Windows RT is installed by default and is the most fascinating part of the device. Many pundits have long called for Microsoft to abandon backwards compatibility and build a new operating system – if they did, it would look something like this. Windows RT is Windows 8, but without the backwards compatibility legacy. The full Windows desktop is here – the Command Line, PowerShell, Windows Explorer, Paint, Notepad, VPN connections, BitLocker – the works. The only difference is that WinRT only allows Microsoft-signed applications to run on the desktop. Visual Studio 2012 can build ARM applications but this is blocked by Microsoft – bypass the block with a registry setting and the compiled binaries are blocked by Windows RT. I suspect this is because the device is subsidized and they hope to recoup revenue from the Windows Store apps, but it might just be a ploy to force developers to build Metro-style applications. The thicker, heavier, noisier Surface Pro is due soon and will run the full x86 Windows 8 Pro, bringing legacy support with it.

If the Surface RT is meant to be used as a main or only machine, this is going to cause problems. In the Microsoft Store, non-technical members of the general public were already asking if they “could use their iPhone with it” – yes, they can, but only to charge and download photos. iTunes will not install. Firefox will not install. Even some Windows Store Metro apps will not work – notably Google’s suite. If you or your company uses Google Apps, steer clear from Windows RT until Microsoft or Google budge and allow Google Drive syncing. There could be serious backlash due to Windows RT – if enough customers kick off a storm, Microsoft might remove the signature check when running ARM binaries, allowing third-parties to treat Windows RT like a first class citizen.

In reality though, a Surface RT is not going to be your only machine. It absolutely shines as a Remote Desktop thin client – you can have Visual Studio running on your 12-core beast machine in the office and just remote in to use it. Flash is built into the browser, allowing stuff like Adobe Connect to work without a problem – the web browser version being much better than the iOS version, which still hasn’t been updated to support retina or iPhone 5 long displays. One thing you can’t do is share your screen with Adobe Connect. Full desktop-class Web Apps such as Google Docs work fine in Metro IE10 and without any browser chrome, could be mistaken for a “native” application.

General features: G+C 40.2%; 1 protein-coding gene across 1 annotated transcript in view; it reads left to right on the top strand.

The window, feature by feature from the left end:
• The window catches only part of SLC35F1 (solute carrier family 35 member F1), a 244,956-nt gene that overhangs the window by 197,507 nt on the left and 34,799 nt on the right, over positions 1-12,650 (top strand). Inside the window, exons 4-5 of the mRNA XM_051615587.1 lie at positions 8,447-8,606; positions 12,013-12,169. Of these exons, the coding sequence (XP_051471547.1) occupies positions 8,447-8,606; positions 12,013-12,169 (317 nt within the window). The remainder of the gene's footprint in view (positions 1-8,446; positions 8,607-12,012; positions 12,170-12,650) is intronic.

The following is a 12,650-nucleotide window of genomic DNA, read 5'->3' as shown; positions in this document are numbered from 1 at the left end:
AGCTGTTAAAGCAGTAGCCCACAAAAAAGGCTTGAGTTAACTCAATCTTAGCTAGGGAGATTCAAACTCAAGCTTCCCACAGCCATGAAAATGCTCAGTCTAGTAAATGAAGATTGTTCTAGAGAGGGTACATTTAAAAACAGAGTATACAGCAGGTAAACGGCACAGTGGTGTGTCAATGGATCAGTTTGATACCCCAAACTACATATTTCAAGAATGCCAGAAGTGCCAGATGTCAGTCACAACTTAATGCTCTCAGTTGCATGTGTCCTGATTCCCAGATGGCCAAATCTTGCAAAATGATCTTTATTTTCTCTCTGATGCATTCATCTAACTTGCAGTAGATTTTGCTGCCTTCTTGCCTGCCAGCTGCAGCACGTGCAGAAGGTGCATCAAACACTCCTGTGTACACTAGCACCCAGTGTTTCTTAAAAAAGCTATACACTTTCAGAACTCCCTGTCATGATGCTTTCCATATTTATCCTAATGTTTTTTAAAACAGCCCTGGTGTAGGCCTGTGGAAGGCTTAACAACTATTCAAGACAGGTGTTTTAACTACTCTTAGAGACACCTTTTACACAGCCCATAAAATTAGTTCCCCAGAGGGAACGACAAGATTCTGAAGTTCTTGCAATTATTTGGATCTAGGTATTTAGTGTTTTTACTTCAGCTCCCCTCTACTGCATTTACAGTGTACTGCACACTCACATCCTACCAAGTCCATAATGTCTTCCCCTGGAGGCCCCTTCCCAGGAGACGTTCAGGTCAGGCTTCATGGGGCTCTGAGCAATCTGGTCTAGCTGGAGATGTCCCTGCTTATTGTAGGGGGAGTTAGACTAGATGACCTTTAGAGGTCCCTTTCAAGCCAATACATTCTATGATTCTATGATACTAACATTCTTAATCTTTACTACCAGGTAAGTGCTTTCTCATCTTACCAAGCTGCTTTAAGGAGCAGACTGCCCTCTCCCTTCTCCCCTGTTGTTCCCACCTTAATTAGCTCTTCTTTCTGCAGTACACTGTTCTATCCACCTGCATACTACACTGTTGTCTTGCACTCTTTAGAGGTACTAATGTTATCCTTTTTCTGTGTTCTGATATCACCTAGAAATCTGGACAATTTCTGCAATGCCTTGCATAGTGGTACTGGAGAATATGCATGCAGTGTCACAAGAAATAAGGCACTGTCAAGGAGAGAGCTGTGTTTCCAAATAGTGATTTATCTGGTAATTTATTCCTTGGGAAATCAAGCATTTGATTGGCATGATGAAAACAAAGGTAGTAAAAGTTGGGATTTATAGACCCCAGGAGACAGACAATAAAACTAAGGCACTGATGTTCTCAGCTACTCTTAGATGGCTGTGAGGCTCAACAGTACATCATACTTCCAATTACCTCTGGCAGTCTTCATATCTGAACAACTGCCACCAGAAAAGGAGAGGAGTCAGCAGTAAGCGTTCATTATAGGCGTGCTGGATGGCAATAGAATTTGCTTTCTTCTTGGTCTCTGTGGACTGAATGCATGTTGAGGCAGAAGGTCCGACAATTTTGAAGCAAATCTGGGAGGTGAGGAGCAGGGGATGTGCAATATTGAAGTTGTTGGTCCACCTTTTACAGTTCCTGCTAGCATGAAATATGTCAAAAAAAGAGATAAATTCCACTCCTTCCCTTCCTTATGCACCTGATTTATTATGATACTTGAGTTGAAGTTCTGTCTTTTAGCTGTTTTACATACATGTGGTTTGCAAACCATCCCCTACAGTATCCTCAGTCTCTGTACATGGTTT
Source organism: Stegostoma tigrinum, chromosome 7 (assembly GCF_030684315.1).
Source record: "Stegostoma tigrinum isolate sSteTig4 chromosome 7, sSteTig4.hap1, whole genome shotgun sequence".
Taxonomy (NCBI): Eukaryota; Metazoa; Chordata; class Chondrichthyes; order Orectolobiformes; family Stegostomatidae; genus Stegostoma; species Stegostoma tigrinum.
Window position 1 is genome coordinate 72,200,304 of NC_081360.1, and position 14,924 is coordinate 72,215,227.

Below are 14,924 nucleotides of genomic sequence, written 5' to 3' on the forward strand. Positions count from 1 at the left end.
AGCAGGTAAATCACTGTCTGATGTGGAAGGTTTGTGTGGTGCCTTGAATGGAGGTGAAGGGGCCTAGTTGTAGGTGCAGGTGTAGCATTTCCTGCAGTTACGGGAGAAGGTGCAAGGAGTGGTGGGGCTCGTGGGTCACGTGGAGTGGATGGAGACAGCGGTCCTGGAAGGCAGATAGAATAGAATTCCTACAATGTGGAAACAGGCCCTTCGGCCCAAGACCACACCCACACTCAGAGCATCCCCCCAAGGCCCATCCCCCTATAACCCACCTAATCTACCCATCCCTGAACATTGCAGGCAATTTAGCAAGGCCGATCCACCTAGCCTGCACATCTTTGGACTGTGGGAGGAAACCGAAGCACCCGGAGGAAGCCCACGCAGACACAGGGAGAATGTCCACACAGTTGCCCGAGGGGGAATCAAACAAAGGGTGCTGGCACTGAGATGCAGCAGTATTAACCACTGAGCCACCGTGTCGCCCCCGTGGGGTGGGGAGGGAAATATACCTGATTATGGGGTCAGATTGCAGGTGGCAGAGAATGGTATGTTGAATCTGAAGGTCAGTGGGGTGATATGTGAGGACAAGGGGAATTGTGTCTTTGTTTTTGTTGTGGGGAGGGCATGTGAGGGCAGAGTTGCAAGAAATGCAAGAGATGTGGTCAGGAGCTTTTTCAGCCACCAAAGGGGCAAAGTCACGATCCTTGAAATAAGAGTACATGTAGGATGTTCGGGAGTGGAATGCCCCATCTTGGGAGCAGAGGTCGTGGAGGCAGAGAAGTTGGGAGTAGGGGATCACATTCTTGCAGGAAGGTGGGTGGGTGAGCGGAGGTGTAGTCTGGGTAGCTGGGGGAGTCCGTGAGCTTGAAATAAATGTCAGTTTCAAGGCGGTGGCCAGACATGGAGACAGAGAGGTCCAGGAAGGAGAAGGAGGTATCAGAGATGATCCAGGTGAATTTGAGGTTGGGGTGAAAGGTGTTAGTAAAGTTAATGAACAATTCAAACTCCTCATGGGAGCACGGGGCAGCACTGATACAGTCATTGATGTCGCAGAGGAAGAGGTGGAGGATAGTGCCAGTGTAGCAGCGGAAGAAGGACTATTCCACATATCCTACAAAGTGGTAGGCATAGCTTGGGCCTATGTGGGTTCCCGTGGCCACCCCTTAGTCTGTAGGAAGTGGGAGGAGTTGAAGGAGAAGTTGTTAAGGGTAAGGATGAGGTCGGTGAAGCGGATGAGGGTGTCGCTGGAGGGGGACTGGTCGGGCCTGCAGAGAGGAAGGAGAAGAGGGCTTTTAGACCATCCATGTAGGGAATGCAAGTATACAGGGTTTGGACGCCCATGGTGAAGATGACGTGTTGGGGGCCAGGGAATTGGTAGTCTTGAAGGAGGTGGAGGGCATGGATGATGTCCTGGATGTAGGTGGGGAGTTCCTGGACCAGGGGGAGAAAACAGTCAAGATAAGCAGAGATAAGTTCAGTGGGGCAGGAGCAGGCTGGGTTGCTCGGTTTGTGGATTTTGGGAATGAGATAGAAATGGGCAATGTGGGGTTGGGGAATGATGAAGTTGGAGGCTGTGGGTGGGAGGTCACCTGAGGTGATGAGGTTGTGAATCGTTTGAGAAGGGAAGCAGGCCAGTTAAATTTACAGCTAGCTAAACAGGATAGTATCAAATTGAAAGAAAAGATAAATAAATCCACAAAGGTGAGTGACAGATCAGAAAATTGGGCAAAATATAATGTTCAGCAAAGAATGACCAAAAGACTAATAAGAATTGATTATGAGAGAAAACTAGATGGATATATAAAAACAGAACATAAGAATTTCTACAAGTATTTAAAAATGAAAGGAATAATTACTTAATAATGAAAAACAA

Games from the Windows Store run quite badly on Surface. Jetpack Joyride has a pretty bad frame rate when lots of sprites are on the screen. Hopefully there is room for improvement in drivers, but don’t expect iPad 4 quality graphics. You cannot see pixels when sitting back and typing thanks to ClearType, but the resolution is nowhere near the iPad Retina display.

You might have a few favorite Windows applications that won’t run on Windows RT. I was worried that I would not be able to live without Windows Live Writer, but it turns out that Word has had a great blogging tool since version 2007, and it is even better with 2013.

Office 2013 RT

The first thing you should do with Surface is run Windows Update. This updates the Preview version of Office RT to the final version. Microsoft plan to deliver incremental functional updates, giving another reason to get a Microsoft Surface and not another Windows RT ARM device. Other manufacturers could cause delays to updates like Windows Phone 7 has been plagued with – carriers and device makers literally stopping you from using the latest version of the software running on your device (if MS do a Windows Phone 8, you should get it instead of any third party offering).

Office 2013 starts up very quickly. Saving to SkyDrive or the local drives just works. This really has full compatibility with Office files. The only glaring omission is Outlook – however, Exchange accounts are fully supported in the Mail application and Gmail works great in IE10.

Why I’m keeping it

I can actually do something productive with this device, unlike the iPad which has been reduced to a wife-pleasing YouTube machine. It has a great built in RDP client for when you need to use software that does not run on WinRT. It has a USB port which works with actual mice, USB drives and even my Kensington PowerPoint remote. If the space runs out, I can just insert a Micro SD card and expand the storage capacity. The Surface fills a useful void between an iPad and a MacBook Air – something that you can just throw in your bag without a laptop bag cover but can still get some work done on. Word, PowerPoint and Excel come free with Surface RT – these separately would be $30 or so on an iPad as iWork but here you get the real deal. I really am sick of lugging around proper laptops when I could just remote into a beefy machine under my desk. With LTE tethering in Japan, this is becoming a reality.

Only buy a Surface RT if you know what you are buying and can live without full legacy application support. As a thin client for real world web applications, it might make some people very happy indeed.